While the flavors are pretty darned close if not spot on, I have modified the cooking method. After trimming the artichokes, Grandmother par-boiled them, stuffed them and then baked them. I wanted to simplify the process and perhaps reduce the dirty-dish pile.

Hands holding an artichoke over a pan of stuffing
The artichoke stuffing game changer? Moisten the breadcrumb stuffing with olive oil before filling the artichokes.
(Ricardo DeAratanha / For The Times)
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Always looking for an excuse to use my multicooker, the first thing I tried was pressure cooking rather than par-boiling the artichokes. Indeed, making them in the pressure cooker was faster and elicited creamy, tender hearts, but I soon realized that because of artichokes’ variability (some are gigantic, some are small, some are more fibrous), it is nearly impossible to implement a standard cooking time for them.

Some research revealed a method that called for stuffing the artichokes while still raw and then cooking them over steam before briefly finishing them in the oven. I loved the idea of eliminating a step and was thrilled with the result. The steaming ensured that the stuffing was nicely moistened throughout. After the steam bath, a few minutes in the oven dried them out just a bit and gave the tops of the leaves a nice golden touch.

I tried a few approaches to the stuff-steam-bake technique and found that a steamer basket set in a Dutch oven produced the best result. (Pressure cooking the stuffed artichokes in the multicooker worked, though here too the results were inconsistent, even among artichokes of similar size — and the method required an additional baking dish for the final step.)

Having decided on the cooking method, I turned to the stuffing: breadcrumbs, Romano cheese, garlic, parsley, salt and pepper. Grandmother used dried parsley and granulated garlic. I tried upgrading by using fresh instead of dried. Admittedly, the mincing and chopping were not simpler and, ironically, the results were good but not necessarily better. It was difficult to evenly distribute the fresh, grated garlic in the breadcrumb and cheese mixture and once cooked, the difference between fresh parsley and dried was inconsequential. So I kiboshed fresh garlic and fresh parsley was out too.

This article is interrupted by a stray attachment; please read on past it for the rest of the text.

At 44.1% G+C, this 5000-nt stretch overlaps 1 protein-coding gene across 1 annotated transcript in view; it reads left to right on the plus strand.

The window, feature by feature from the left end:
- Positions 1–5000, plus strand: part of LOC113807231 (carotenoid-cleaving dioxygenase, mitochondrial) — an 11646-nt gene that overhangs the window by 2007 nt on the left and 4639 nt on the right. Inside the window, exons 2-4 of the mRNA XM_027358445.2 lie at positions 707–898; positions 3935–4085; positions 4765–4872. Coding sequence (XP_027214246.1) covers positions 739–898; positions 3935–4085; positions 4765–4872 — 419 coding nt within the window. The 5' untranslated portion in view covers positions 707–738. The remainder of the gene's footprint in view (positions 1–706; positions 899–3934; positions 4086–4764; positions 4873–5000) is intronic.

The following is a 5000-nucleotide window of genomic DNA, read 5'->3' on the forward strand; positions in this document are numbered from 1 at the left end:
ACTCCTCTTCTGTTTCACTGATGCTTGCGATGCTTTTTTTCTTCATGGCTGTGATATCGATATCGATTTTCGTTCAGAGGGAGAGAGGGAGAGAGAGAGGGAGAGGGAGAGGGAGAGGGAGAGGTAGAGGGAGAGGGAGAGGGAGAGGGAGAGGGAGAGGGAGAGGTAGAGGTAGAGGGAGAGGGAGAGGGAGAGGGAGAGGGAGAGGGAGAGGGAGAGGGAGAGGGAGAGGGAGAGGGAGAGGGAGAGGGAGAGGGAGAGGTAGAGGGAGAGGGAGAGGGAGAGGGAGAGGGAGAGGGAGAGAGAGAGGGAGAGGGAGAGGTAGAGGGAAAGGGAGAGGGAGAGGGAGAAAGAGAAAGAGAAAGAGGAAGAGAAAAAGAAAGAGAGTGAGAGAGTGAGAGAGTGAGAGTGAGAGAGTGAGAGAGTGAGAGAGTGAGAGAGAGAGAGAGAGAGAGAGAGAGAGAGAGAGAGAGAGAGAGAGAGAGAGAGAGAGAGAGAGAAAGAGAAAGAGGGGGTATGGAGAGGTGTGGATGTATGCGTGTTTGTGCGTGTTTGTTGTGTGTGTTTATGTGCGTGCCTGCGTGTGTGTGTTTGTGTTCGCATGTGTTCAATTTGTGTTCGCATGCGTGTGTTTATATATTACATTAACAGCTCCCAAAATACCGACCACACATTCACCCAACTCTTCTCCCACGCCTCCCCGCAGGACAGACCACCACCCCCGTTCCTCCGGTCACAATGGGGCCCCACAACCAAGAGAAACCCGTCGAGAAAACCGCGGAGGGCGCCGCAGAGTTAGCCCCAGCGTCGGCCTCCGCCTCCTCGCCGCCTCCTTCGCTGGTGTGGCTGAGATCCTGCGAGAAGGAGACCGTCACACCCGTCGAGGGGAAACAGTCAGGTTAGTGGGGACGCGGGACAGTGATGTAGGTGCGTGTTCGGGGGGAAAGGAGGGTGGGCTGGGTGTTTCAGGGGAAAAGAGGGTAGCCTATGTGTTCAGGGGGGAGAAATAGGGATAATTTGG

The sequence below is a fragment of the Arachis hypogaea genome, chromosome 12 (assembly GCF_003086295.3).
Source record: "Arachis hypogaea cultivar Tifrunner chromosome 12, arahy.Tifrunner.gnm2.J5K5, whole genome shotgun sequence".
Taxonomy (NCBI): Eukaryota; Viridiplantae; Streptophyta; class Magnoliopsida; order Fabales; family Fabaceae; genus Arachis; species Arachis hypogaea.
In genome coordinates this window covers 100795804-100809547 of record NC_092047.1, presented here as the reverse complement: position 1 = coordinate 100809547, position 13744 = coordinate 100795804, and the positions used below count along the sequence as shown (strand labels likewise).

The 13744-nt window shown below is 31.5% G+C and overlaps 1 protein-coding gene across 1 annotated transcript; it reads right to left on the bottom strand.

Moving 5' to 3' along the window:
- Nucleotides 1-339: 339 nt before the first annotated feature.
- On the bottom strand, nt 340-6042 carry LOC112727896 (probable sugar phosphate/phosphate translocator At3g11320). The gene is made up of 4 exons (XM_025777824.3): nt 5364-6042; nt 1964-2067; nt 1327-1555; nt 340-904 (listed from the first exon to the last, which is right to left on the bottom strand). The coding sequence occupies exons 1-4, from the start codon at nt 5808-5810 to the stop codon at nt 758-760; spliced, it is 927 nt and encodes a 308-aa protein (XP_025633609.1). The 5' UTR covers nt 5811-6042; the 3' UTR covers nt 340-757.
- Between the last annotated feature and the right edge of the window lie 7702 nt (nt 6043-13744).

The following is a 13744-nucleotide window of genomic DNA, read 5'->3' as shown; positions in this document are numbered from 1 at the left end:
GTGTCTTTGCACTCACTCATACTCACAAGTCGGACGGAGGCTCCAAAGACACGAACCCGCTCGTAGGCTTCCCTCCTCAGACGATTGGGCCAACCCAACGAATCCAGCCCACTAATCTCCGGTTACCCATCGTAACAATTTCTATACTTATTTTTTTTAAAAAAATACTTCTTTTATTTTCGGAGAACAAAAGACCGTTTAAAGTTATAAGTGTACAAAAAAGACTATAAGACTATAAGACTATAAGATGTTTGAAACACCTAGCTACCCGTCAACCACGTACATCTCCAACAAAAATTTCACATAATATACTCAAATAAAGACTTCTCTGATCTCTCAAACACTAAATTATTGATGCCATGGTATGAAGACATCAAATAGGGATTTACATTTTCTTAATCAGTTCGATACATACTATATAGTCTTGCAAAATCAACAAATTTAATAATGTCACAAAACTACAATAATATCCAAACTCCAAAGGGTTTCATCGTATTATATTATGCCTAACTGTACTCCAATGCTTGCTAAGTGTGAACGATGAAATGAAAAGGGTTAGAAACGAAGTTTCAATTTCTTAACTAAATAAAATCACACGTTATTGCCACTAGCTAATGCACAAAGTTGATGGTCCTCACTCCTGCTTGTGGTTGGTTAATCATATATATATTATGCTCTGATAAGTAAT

A pot with stuffed artichokes in a steamer basket next to a stuffed artichoke on a plate, with animated spoons moving around
The best breadcrumbs for stuffed artichokes? Panko.
(Ricardo DeAratanha / Los Angeles Times)

As for the breadcrumbs, I learned that fresh ones are wonderful but not necessary. Also, panko worked better than “regular” breadcrumbs. On the gluten-free side, I found it important to identify the source of the “breadcrumbs.” Those made from potato flakes and potato starch were very gummy, but those made from rice products, such as Kikkoman’s gluten-free panko, gave a much better result.

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The real stuffing game changer was moistening it with olive oil before filling the artichokes. A few tablespoons to bring it to the consistency of wet, grainy sand made the stuffing process easier and also elicited a texture just like Grandmother’s, which was a big win. With that worked out, the precise ratios of the stuffing ingredients became less critical — though I do believe I also found the right balance of bread to cheese to garlic to salt (and that the parsley is more about visual appeal than actual flavor).

Almost 40 years later, Grandmother’s artichokes are back on the table, though with both my father and brother gone, the ritual is not quite the same and emotions around them don’t run quite so high. Regardless, I will always be grateful that my English grandmother learned to cook from her Sicilian sisters-in-law rather than her British sisters. I can’t imagine the path my life would have taken had I grown up eating jellied eels, black pudding and mutton rather than stuffed artichokes.

Hands hold up a stuffed artichoke over a pan.
(Ricardo DeAratanha / Los Angeles Times)